India ,  1967
Directed by Manoj Kumar.
Manoj Kumar wrote, directed, and starred in a series of films about a character named Bharat, a true Hindustani patriot. The movies don't feature the same character, mind you, just the same name and the same spirit, transplanted in space and time to wherever he is needed most. UPKAR was his first "Bharat" picture, and it was a huge hit. He came to embody Indian patriotism like no other actor. UPKAR lays it on mighty thick. Along with the cupping of the earth in the palm of the hand rhapsodizing about it, and image after image of the happy, proud farmer and his plow, which seemed simply imitative of Mother India, UPKAR adds another hero to India's pantheon: the soldier. Early in the film, a soldier visits Bharat on the farm, and leans his rifle against the plow. These become the symbol of Indian patriotism. The soldiers protect the motherland, the farmers love it, treat it tenderly, and grow grain to feed the people. I'm just surprised no one is quoting from Mao's little red book.
Bharat is, needless to say, takes his patriotism to extremes. Maybe its the bust of Jawaharlal Nehru standing in the middle of his field, so it can conveniently be sung to (next to a small shrine to Krishna) that is just a bit over the limit, I don't know. He loves the earth so much I was waiting for him to get caught in the middle of the night planting his own seed in it. His brother, Puran (Prem Chopra) meanwhile, is going to college and partying it up. Not a fan of the soil. Prefers drinking and dancing. He rather fancies a young doctor (Asha Pareka) he meets, but she goes to do some work in his village, where she is smitten by the frighteningly idealistic Bharat. Puran, conflicted, falls in with the rapacious grain broker who buys low from the farmers and sells high to the city, and soon breaks with his family to pursue a disreputable career in exchange for getting a car.
So it's the wealthy, corrupt city against the honest, impovershed country. Which is a relief -- whereas Mother India simply illustrated the unrelenting misery of provincial life, UPKAR takes time out from that to show the serious partying going on downtown. At one point, the go-go dancer featured in the delirious musical number "Jan Pahechan Ho" from GUMNAAM (later featured as the opening to Zwigoff's GHOST WORLD) pops into a party for a hip shaking, head shaking, freakout, while Puran drinks and eats with gusto with his rich friends. Outside, a starving beggar woman beats her child because he asks for more food for the day. Inside, they drop food on the floor and dance on it. Outside, people lie in the streets, starving. Inside, one of the girls just nibbles, and when asked why, says she "is on a diet" -- in the context of the film, a near unforgivable sin.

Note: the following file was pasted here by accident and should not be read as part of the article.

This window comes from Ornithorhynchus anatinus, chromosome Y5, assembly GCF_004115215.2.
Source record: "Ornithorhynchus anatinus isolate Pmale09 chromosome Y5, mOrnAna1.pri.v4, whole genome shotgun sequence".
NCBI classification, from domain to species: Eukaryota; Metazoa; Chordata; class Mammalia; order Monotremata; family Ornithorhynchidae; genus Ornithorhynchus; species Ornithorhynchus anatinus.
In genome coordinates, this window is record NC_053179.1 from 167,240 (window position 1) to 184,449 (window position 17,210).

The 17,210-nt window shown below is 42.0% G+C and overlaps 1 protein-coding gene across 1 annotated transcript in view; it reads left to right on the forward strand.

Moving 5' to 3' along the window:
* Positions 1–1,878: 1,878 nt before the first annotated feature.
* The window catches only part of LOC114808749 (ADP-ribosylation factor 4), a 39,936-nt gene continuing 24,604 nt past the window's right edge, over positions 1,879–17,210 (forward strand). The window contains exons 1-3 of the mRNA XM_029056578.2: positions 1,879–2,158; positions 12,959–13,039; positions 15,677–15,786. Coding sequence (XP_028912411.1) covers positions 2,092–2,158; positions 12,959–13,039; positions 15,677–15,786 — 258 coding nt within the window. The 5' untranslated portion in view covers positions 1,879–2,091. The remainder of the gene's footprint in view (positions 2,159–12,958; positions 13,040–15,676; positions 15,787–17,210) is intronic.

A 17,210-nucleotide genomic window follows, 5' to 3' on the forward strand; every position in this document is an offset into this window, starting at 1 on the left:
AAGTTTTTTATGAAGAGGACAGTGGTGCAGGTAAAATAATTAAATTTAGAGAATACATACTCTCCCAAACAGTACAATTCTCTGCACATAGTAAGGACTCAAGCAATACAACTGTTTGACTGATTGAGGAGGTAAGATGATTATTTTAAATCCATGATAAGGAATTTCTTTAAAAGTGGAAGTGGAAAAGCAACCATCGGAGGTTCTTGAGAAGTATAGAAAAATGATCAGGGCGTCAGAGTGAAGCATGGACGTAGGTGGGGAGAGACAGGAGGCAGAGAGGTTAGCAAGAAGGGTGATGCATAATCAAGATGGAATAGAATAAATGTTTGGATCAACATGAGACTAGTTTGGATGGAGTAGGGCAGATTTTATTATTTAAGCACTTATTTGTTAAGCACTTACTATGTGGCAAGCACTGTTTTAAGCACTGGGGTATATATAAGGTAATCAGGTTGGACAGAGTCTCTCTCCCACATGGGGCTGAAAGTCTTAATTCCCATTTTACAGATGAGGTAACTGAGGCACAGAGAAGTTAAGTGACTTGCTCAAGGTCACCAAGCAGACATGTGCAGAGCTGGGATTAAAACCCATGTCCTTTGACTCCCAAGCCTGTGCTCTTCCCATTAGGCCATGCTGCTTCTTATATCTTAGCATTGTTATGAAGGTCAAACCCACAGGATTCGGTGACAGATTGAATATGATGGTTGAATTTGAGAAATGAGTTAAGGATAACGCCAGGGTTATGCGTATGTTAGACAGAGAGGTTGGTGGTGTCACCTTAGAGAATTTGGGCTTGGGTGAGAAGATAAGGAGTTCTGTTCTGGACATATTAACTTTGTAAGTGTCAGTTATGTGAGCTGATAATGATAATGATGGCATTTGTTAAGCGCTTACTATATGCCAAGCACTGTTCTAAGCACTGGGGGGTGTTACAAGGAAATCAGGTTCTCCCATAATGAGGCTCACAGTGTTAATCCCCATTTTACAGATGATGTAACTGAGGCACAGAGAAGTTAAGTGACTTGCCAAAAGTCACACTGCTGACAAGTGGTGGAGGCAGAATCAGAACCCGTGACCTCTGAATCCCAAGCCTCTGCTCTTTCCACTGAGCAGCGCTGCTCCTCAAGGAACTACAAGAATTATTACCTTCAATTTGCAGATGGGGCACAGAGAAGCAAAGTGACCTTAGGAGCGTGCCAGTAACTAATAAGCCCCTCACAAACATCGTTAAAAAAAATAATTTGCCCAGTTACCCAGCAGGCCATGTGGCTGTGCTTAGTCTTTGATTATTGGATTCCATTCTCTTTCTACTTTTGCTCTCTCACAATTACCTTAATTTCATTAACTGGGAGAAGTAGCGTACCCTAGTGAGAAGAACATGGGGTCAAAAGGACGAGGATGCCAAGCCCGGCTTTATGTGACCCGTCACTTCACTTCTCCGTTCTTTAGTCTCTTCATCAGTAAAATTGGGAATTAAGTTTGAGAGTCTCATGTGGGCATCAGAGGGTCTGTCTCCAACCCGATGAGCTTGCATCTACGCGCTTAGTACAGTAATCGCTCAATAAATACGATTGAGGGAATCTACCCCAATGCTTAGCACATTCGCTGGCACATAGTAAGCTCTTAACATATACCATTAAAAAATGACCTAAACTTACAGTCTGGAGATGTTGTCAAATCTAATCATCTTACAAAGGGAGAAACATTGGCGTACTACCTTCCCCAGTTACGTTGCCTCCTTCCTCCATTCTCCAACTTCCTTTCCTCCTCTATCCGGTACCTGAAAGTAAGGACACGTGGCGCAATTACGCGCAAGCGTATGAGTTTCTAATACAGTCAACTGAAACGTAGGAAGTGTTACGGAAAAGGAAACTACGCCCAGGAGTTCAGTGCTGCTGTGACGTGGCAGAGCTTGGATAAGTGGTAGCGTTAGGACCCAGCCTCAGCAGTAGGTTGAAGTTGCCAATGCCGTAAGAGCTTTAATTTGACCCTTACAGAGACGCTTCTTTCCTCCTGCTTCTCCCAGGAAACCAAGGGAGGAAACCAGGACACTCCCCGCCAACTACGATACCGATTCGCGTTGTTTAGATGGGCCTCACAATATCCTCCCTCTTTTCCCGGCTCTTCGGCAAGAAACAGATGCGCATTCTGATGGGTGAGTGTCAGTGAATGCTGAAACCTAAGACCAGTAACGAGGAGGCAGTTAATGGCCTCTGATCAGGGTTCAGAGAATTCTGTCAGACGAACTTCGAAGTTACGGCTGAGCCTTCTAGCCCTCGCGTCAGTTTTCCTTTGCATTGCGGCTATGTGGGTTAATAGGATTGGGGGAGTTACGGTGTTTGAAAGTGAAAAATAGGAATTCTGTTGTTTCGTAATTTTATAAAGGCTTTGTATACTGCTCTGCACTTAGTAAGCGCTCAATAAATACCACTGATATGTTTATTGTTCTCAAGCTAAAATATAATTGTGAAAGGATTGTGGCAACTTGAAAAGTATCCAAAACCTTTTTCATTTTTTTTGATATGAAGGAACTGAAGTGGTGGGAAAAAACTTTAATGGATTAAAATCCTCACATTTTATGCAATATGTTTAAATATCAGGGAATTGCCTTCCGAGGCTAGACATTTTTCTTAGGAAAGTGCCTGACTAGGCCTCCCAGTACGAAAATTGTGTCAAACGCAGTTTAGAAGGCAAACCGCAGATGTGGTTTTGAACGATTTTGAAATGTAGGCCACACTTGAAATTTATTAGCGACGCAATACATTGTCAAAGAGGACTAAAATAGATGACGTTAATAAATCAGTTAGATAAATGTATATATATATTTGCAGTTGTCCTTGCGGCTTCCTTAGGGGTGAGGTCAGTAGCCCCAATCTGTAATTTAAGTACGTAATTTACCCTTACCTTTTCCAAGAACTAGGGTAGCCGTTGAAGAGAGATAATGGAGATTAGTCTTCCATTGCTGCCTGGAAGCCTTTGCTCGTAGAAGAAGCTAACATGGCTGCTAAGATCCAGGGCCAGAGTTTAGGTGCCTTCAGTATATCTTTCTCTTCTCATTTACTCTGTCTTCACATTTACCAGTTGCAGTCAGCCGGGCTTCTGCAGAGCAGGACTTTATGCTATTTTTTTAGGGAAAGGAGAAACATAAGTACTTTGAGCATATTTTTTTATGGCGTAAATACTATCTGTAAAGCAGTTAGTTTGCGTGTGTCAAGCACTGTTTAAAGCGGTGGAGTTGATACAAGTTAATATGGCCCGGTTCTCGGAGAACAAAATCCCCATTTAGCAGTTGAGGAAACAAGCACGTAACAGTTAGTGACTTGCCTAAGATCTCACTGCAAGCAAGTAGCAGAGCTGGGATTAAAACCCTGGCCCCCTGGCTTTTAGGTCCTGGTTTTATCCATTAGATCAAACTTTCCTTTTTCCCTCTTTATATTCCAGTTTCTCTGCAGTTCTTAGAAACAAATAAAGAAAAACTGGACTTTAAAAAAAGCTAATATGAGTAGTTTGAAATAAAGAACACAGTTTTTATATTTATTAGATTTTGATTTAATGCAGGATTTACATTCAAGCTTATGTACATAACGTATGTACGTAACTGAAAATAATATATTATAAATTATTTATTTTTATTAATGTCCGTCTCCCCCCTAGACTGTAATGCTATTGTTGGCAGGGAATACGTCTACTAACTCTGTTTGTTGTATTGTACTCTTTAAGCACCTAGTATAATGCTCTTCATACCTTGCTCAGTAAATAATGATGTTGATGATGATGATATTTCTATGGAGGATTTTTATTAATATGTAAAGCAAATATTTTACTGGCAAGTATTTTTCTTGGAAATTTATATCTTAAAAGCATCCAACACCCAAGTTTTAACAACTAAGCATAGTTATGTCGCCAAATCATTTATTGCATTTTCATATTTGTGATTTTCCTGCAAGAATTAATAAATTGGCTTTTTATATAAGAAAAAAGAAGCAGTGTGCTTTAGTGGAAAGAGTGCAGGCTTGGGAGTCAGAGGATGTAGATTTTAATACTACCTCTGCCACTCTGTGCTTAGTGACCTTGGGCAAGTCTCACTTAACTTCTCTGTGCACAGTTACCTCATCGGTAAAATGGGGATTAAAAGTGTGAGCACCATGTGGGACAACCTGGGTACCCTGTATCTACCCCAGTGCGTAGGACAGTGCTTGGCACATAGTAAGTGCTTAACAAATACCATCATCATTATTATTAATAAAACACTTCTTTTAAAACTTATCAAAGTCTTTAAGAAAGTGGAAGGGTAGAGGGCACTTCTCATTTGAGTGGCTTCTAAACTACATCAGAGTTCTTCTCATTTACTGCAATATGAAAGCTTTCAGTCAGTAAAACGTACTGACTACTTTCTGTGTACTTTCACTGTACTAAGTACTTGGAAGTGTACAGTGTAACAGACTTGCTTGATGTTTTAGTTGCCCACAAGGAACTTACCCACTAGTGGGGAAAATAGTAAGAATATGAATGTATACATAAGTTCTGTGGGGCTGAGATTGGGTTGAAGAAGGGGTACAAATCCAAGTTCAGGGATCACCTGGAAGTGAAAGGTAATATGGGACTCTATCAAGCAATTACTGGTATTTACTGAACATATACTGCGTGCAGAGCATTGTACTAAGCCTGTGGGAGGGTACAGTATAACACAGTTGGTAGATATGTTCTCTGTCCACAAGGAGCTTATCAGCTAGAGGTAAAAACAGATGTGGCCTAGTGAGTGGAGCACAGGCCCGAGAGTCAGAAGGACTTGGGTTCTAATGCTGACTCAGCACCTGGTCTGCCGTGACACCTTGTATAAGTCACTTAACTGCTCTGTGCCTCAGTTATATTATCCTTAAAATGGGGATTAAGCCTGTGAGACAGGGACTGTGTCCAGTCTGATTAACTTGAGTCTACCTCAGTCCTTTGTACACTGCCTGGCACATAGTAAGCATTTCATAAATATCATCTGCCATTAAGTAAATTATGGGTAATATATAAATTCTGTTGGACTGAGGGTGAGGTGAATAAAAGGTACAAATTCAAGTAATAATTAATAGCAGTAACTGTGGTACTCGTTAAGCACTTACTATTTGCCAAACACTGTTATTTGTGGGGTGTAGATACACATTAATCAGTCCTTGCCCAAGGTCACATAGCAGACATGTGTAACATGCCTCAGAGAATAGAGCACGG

Eventually Bharat must also enter the military to protect India, and so he puts down his plowshare and picks up a rifle, and everyone celebrates him once again. At one point, one of the other characters refer to him as "god-like." Boy, next time I'm in a movie, I'm going to write myself a character like that!
UPKAR is a bit too didactic to be overly enjoyable. It seems targeted to an audience of primary school education or lower, like the characters the film depicts. When the doctor sets up a clinic in the village, she spends a lot of time (and we must dutifully watch and listen) explaining why having too many kids is a burden on ourselves and our society. "Look at how happy this couple is," she says, pointing to a picture of a family with two kids. "Now look at this," a picture of a bunch of screaming brats and tired out parents. "I've learned my lesson!" Her patient says. Other lessons include the importance of farming for society -- why, if everyone went to the city, we would all starve, or worse -- be dependent on foreign aid!, and the importance of being a soldier, and a few other things besides. I was waiting for a quick safe sex discussion, or perhaps how to do a breast cancer self-exam, but it never came.
Still, UPKAR is an entertaining picture nonetheless. Pran gives a career-changing performance as a one-legged wise man (he used to always be the villain). The most hauntingly beautiful song is picturized on him (that's the Bollywood film way of saying he lipsyncs the tune as if it's his character singing it). He sings about the ruin of war, and, after looking at a ruined Muslim mosque and a ruined Hindu temple, says, "any religion that does this is no religion at all," a sentiment still as timely today as it was then. All of the music is pretty catchy (especially the evil go-go dance), and about half the lyrics are usefully subtitled on the DVD. But for the ultimate Bharat film, there's no beating the bloody revolutionary mayhem of Kranti.
Posted by Peter Nepstad on January 06, 2005.